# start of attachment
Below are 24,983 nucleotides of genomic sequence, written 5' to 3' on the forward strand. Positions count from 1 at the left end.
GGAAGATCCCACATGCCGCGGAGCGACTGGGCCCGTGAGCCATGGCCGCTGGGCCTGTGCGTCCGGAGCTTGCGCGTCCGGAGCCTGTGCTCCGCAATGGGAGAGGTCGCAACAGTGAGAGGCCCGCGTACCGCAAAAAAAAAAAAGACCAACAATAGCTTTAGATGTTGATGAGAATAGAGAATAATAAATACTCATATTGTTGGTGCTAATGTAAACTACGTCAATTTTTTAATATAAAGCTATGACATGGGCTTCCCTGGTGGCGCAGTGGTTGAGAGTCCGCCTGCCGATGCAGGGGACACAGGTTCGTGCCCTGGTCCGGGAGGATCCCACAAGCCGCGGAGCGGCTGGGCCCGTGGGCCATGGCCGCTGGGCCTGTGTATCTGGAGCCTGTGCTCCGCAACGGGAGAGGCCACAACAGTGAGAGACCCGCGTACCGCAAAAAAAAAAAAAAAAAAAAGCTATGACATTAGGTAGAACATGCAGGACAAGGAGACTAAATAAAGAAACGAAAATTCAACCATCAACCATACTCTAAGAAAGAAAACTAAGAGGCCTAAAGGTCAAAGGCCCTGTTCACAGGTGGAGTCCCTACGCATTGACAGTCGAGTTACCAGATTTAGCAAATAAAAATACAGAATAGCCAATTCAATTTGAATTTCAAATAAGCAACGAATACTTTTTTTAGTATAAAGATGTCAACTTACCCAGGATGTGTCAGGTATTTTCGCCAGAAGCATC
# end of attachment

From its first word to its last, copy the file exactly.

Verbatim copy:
Below are 24,983 nucleotides of genomic sequence, written 5' to 3' on the forward strand. Positions count from 1 at the left end.
GGAAGATCCCACATGCCGCGGAGCGACTGGGCCCGTGAGCCATGGCCGCTGGGCCTGTGCGTCCGGAGCTTGCGCGTCCGGAGCCTGTGCTCCGCAATGGGAGAGGTCGCAACAGTGAGAGGCCCGCGTACCGCAAAAAAAAAAAAGACCAACAATAGCTTTAGATGTTGATGAGAATAGAGAATAATAAATACTCATATTGTTGGTGCTAATGTAAACTACGTCAATTTTTTAATATAAAGCTATGACATGGGCTTCCCTGGTGGCGCAGTGGTTGAGAGTCCGCCTGCCGATGCAGGGGACACAGGTTCGTGCCCTGGTCCGGGAGGATCCCACAAGCCGCGGAGCGGCTGGGCCCGTGGGCCATGGCCGCTGGGCCTGTGTATCTGGAGCCTGTGCTCCGCAACGGGAGAGGCCACAACAGTGAGAGACCCGCGTACCGCAAAAAAAAAAAAAAAAAAAAGCTATGACATTAGGTAGAACATGCAGGACAAGGAGACTAAATAAAGAAACGAAAATTCAACCATCAACCATACTCTAAGAAAGAAAACTAAGAGGCCTAAAGGTCAAAGGCCCTGTTCACAGGTGGAGTCCCTACGCATTGACAGTCGAGTTACCAGATTTAGCAAATAAAAATACAGAATAGCCAATTCAATTTGAATTTCAAATAAGCAACGAATACTTTTTTTAGTATAAAGATGTCAACTTACCCAGGATGTGTCAGGTATTTTCGCCAGAAGCATC